The government is focusing on the building blocks of land, water, power, labour, raw material, education system. It is critical that all these issues be sorted out for investment to come in.
Labour efficiency and technology development are two critical issues to deliberate upon in the next phase of ‘Make in India’, according to Boston Consulting Group (BCG) India MD Arindam Bhattacharya.
“Two critical issues to address in the next phase of ‘Make in India’ are labour reforms, and technology development beyond low value-added assembly,” Bhattacharya told PTI.
“What we don’t want is wages growing faster than productivity. That can fundamentally make the manufacturing uncompetitive.We need labour reforms to create more efficient labour markets,” he indicated.
“Second is focusing on technology development. We need to move beyond just low value-added assembly and build our own technology,” he added.
Arindam Bhattacharya recently took the helm at BCG’s new strategy institute Bruce Henderson Institute for Asia and emerging markets. Speaking about investments in India, he said, “While we have not seen an uptake in investments, perceptions are beginning to change.”
“Global companies are in wait-and-see mode with regard to taxation, land issues, GST and other big bang reforms the government has announced to see how they are implemented.”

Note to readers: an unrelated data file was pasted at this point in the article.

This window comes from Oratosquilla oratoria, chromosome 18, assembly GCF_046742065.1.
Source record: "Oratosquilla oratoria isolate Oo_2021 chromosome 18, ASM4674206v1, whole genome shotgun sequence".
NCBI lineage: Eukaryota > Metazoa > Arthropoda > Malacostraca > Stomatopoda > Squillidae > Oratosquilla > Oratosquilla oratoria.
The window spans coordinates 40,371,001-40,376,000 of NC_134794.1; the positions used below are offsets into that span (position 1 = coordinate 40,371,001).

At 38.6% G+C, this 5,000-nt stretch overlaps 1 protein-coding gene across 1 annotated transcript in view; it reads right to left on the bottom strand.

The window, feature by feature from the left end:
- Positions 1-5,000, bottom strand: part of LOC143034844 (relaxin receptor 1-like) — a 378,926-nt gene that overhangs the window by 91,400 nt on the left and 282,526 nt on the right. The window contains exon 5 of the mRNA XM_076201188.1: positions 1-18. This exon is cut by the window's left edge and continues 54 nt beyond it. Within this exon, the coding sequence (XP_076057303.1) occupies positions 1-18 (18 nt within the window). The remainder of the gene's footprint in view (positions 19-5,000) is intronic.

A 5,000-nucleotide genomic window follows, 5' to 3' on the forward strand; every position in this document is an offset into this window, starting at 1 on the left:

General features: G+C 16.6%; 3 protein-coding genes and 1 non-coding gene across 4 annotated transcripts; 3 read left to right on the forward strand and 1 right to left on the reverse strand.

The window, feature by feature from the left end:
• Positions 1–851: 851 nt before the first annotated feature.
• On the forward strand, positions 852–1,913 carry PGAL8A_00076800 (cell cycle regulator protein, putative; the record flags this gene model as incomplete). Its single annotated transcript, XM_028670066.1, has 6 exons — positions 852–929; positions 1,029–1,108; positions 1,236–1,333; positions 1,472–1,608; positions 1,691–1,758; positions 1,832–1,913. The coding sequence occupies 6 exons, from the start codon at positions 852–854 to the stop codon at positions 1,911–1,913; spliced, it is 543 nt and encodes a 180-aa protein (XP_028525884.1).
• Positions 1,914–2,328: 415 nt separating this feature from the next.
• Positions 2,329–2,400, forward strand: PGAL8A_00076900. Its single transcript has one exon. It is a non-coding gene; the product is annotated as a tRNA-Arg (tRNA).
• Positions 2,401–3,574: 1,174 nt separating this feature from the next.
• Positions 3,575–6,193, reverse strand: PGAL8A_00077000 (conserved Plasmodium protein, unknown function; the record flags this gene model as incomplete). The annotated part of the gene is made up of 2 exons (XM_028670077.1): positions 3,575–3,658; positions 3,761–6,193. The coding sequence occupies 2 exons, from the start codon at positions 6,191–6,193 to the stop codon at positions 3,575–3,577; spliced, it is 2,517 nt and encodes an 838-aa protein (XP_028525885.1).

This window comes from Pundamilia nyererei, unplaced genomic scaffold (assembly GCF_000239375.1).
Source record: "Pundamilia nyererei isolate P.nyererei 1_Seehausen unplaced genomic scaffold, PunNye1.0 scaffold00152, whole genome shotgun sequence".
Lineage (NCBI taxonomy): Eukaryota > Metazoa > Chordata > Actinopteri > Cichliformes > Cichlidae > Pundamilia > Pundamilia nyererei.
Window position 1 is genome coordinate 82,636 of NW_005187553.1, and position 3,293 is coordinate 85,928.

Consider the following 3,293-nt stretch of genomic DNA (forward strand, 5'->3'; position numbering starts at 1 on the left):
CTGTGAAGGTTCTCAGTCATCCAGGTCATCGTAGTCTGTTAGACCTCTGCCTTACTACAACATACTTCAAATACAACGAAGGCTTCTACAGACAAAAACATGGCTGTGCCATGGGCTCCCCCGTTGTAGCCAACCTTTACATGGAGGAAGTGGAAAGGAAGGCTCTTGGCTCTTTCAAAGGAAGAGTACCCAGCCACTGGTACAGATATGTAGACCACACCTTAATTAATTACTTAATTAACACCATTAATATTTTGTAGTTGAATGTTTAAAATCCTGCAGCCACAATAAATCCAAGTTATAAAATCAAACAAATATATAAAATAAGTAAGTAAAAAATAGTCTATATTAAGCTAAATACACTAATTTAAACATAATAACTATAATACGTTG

“The sense is that government is focusing on the building blocks of land, water, power, labour, raw material, education system. It is critical that all these issues be sorted out for investment to come in,” he added.
When asked what the top priorities for companies should be in the short-term he said, “companies should focus on digital strategy.”
“The biggest discontinuity will come from technology. Companies be it banks or automotive sector, will need a good digital strategy to improve day to day operations, to use technology to service customers, to improve efficiencies etc.”
In the long-term, he said all companies needed to focus on how they transition their business to build institutions.
“In India 70 percent of our businesses are family owned. Barring a few, most are first or second generation. How they transition into creating institutions will be critical for their future success,” he pointed out.